"There's been a lot that's really enjoyable about this because the attitude is so positive right now. The people we've hired are either people who got promotions, which always makes people feel good, or people that were unemployed that are getting a second or third chance. They feel really good about where they are. And so we've got a group that's really upbeat and positive."
* * * * *
In little more than eight months, Las Vegas will submit its list for the expansion draft and make its first selections at the 2017 NHL Draft at United Center in Chicago. In less than a year, it will hold its first training camp, play its first preseason games, unveil its first 23-man roster and debut in its first regular-season game.
So McPhee gathered his hockey operations staff at the temporary offices in Summerlin on Saturday and Sunday for the first of what will be multiple mock expansion drafts. He declined to share details, because he doesn't want to give the current 30 teams any insight, lest they take advantage. But he had his staff members project which players each team will protect and then select players from the rest of the pool, keeping the rules and nuances in mind.
There are many rules and nuances, but these are the basics: Each of the current 30 teams can protect seven forwards, three defensemen and a goalie, or eight skaters and a goalie. First- and second-year professionals and unsigned draft choices are exempt. Las Vegas must pick one player from each team; at least 14 forwards, at least nine defensemen and at least three goaltenders; and at least 20 players under contract for 2017-18. The salary-cap charges must add up to within 60 to 100 percent of the 2016-17 cap. The current 30 teams must submit their protection lists by 5 p.m. ET on June 17; Las Vegas must submit its selections by 5 p.m. ET on June 20.
"It's a new process for all of us," McPhee said. "It's not a seven-round entry draft. It's 30 players. The rules are better for this team this year than they have been for expansion teams in the past, so we really want to maximize the return that we can get from it. It's important to go through this process early to see how we project it to work."
McPhee plans to pick the best players available within the parameters. He wants to acquire the most valuable assets he can, because he can keep the players he drafted or trade them for other assets. Expect a lot of maneuvering, and expect it to start well before the expansion draft.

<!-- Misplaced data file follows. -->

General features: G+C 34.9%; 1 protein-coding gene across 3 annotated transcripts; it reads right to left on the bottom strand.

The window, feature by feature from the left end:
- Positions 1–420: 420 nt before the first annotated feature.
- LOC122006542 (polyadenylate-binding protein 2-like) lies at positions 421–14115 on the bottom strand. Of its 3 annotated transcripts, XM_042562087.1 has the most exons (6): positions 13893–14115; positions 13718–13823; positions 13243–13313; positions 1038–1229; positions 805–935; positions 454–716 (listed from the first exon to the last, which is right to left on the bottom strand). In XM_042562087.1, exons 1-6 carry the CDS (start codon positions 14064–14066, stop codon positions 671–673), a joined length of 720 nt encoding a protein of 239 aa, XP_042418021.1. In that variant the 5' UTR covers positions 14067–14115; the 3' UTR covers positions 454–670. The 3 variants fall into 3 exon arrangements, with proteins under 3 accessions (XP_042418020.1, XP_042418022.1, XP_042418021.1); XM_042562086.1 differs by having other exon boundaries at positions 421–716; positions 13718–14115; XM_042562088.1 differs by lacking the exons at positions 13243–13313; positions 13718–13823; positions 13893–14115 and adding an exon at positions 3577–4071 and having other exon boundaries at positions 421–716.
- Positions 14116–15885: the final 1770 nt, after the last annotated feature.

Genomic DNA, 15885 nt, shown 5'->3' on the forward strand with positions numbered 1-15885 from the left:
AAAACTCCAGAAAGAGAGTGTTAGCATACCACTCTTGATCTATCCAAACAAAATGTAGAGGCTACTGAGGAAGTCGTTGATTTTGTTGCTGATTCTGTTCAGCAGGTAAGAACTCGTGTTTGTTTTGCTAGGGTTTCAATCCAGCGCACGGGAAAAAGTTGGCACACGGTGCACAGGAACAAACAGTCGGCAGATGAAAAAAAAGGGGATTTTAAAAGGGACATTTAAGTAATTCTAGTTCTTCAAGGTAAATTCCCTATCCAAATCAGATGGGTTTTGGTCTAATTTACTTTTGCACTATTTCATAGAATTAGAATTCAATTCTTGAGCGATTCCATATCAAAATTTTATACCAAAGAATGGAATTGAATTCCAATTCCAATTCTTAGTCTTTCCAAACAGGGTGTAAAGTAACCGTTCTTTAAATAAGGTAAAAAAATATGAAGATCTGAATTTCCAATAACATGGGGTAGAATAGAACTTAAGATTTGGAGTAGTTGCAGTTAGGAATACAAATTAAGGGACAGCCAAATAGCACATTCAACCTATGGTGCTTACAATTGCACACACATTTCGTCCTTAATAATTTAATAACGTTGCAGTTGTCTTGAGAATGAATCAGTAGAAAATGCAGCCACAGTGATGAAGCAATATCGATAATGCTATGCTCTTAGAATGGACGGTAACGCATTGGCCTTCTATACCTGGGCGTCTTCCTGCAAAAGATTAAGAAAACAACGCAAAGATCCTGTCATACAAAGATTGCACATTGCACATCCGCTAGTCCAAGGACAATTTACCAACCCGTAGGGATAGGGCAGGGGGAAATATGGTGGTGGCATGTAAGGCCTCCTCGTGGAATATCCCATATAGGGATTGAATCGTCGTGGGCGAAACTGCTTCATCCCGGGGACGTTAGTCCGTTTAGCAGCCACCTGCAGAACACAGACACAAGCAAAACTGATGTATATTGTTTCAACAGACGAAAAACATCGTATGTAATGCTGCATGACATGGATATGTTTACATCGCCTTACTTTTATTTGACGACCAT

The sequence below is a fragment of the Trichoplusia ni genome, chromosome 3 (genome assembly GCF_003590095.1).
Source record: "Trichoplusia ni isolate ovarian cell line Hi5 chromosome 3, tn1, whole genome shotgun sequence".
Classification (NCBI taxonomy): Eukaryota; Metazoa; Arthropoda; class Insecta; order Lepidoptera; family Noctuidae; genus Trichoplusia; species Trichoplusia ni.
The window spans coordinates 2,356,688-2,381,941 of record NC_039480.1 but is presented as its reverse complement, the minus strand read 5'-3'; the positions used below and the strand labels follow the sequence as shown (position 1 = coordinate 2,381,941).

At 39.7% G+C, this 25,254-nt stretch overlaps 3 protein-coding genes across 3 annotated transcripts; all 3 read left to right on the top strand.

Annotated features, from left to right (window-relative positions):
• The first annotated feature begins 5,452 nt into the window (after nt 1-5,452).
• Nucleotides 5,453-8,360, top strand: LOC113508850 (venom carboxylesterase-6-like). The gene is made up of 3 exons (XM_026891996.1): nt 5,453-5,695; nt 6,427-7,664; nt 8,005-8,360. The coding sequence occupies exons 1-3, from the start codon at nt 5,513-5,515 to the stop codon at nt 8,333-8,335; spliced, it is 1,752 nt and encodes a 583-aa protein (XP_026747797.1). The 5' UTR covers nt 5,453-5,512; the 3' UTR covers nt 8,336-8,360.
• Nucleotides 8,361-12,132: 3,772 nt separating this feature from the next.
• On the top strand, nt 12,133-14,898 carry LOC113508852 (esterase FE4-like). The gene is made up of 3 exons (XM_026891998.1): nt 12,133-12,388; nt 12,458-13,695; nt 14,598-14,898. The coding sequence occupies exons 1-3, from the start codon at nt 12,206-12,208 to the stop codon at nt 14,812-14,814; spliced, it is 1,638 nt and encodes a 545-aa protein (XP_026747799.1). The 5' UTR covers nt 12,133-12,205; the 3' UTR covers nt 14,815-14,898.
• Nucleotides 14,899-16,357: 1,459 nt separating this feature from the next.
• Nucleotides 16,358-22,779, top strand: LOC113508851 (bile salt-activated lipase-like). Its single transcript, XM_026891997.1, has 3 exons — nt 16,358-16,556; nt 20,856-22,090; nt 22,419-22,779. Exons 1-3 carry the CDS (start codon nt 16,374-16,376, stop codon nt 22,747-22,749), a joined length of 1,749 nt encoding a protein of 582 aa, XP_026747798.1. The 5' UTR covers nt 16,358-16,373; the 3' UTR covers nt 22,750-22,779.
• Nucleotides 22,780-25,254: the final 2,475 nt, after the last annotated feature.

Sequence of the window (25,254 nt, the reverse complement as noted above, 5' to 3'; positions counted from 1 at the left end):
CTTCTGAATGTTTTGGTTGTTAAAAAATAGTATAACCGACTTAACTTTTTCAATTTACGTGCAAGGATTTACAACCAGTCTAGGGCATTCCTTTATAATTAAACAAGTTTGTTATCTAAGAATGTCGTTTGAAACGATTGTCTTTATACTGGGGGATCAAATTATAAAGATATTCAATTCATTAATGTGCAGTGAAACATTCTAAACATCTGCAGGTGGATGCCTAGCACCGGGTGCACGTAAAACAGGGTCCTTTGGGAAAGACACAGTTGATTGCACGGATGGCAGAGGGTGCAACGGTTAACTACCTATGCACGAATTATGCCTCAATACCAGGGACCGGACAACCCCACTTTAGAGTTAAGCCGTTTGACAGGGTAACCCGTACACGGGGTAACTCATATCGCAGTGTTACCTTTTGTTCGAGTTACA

"Teams are going to make adjustments," McPhee said. "All the teams are concerned about is winning right now, having a winning season. When the season's over, then all bets are off, and there's going to be a redistribution of players."
McPhee has bought a house in Summerlin, but he's still sleeping in the hotel because he hasn't gotten a bed yet and his family isn't joining him in Las Vegas until next fall. He doesn't have much time to sleep, anyway. He has to put together a medical staff, hire media relations and team services people, try to scout at least three pro games per week, and get home to see his family when he can. He hasn't even gotten to agenda items like hiring a coach yet. That will come in the spring.
But he's energized and grateful to be back in the game, especially in a situation like this. When fans asked questions before the preseason game Saturday, Foley told the story of how the Maloof family had approached him more than three years ago about putting an NHL expansion team in a new arena in Las Vegas, how he had run a season-ticket drive to gauge the viability of the market and how "the rest is history." The fans cheered. McPhee interjected.
"Can I make one point?" McPhee told the crowd. "I've been asked several times that … You know, what I've been doing is … It's a lot of work. People say, 'You must be working so hard. It must be so much work.' I said, 'You know what? The harder work's been done. Bill did the unimaginable and delivered this franchise. I mean, that was the hard work. What we're doing is fun. It's enjoyable. We're busy, but it's fun stuff. It beats working for a living. It's fun.'"